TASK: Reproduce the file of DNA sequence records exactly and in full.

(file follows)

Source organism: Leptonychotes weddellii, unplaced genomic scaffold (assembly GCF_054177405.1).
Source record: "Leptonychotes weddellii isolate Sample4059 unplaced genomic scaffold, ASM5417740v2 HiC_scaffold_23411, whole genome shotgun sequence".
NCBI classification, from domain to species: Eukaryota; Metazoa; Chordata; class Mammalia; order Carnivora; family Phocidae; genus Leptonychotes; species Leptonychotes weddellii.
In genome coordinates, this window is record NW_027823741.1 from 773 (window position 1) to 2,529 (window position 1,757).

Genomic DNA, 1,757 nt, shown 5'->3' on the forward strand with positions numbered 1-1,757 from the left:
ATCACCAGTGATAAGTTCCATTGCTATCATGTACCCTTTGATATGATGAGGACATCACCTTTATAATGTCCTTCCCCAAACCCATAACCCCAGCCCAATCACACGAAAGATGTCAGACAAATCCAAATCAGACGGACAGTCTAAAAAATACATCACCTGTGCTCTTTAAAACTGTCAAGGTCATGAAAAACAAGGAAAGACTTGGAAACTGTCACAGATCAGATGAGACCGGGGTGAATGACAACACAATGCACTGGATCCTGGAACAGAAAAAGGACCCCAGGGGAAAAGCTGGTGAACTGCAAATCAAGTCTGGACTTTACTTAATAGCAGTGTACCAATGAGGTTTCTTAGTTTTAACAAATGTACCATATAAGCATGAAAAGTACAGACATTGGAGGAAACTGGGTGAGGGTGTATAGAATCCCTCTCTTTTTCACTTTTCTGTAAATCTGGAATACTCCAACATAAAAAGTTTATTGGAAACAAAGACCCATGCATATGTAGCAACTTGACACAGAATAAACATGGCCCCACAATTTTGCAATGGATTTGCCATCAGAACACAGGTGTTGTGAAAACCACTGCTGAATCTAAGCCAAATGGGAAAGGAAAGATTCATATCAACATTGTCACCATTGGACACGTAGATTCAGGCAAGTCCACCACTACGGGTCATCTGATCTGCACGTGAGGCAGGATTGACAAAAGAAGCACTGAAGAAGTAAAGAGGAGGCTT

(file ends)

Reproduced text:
Source organism: Leptonychotes weddellii, unplaced genomic scaffold (assembly GCF_054177405.1).
Source record: "Leptonychotes weddellii isolate Sample4059 unplaced genomic scaffold, ASM5417740v2 HiC_scaffold_23411, whole genome shotgun sequence".
NCBI classification, from domain to species: Eukaryota; Metazoa; Chordata; class Mammalia; order Carnivora; family Phocidae; genus Leptonychotes; species Leptonychotes weddellii.
In genome coordinates, this window is record NW_027823741.1 from 773 (window position 1) to 2,529 (window position 1,757).

Genomic DNA, 1,757 nt, shown 5'->3' on the forward strand with positions numbered 1-1,757 from the left:
ATCACCAGTGATAAGTTCCATTGCTATCATGTACCCTTTGATATGATGAGGACATCACCTTTATAATGTCCTTCCCCAAACCCATAACCCCAGCCCAATCACACGAAAGATGTCAGACAAATCCAAATCAGACGGACAGTCTAAAAAATACATCACCTGTGCTCTTTAAAACTGTCAAGGTCATGAAAAACAAGGAAAGACTTGGAAACTGTCACAGATCAGATGAGACCGGGGTGAATGACAACACAATGCACTGGATCCTGGAACAGAAAAAGGACCCCAGGGGAAAAGCTGGTGAACTGCAAATCAAGTCTGGACTTTACTTAATAGCAGTGTACCAATGAGGTTTCTTAGTTTTAACAAATGTACCATATAAGCATGAAAAGTACAGACATTGGAGGAAACTGGGTGAGGGTGTATAGAATCCCTCTCTTTTTCACTTTTCTGTAAATCTGGAATACTCCAACATAAAAAGTTTATTGGAAACAAAGACCCATGCATATGTAGCAACTTGACACAGAATAAACATGGCCCCACAATTTTGCAATGGATTTGCCATCAGAACACAGGTGTTGTGAAAACCACTGCTGAATCTAAGCCAAATGGGAAAGGAAAGATTCATATCAACATTGTCACCATTGGACACGTAGATTCAGGCAAGTCCACCACTACGGGTCATCTGATCTGCACGTGAGGCAGGATTGACAAAAGAAGCACTGAAGAAGTAAAGAGGAGGCTT